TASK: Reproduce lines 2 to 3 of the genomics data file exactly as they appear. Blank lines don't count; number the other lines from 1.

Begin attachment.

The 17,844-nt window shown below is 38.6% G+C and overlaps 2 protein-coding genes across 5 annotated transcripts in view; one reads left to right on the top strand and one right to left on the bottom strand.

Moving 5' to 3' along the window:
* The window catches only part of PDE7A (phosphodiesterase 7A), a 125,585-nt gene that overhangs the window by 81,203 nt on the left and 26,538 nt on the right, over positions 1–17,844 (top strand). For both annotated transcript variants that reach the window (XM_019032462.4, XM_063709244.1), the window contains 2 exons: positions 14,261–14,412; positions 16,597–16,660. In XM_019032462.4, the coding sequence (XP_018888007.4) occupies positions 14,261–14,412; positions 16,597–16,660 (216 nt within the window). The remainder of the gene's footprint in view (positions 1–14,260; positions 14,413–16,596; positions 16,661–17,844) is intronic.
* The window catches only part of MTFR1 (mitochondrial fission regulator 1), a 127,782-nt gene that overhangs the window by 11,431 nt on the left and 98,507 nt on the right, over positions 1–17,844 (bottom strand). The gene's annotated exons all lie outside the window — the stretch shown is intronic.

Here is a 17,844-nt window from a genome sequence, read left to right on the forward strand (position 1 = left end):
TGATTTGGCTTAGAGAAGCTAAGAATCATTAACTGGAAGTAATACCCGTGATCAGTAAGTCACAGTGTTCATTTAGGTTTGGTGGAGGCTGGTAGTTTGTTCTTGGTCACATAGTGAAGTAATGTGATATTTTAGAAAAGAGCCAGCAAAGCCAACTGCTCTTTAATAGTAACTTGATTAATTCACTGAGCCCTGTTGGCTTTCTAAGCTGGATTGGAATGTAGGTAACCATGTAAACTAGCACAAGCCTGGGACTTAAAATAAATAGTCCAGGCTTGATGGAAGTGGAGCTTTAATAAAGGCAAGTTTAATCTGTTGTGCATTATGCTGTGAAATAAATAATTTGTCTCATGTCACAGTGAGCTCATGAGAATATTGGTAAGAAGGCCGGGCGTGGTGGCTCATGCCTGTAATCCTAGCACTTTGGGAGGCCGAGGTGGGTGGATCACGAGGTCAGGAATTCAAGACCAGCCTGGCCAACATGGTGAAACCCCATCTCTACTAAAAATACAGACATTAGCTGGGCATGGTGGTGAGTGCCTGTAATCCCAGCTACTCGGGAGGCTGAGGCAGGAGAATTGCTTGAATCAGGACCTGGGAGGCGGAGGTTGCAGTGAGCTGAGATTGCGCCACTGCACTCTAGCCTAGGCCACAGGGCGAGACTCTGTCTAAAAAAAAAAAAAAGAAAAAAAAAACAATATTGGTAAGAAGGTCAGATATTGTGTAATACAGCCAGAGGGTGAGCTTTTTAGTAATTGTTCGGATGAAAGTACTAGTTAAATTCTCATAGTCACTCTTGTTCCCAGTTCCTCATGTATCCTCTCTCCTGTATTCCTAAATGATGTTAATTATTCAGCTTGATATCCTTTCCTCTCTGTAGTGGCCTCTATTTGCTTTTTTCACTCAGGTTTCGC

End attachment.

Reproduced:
Moving 5' to 3' along the window:
* The window catches only part of PDE7A (phosphodiesterase 7A), a 125,585-nt gene that overhangs the window by 81,203 nt on the left and 26,538 nt on the right, over positions 1–17,844 (top strand). For both annotated transcript variants that reach the window (XM_019032462.4, XM_063709244.1), the window contains 2 exons: positions 14,261–14,412; positions 16,597–16,660. In XM_019032462.4, the coding sequence (XP_018888007.4) occupies positions 14,261–14,412; positions 16,597–16,660 (216 nt within the window). The remainder of the gene's footprint in view (positions 1–14,260; positions 14,413–16,596; positions 16,661–17,844) is intronic.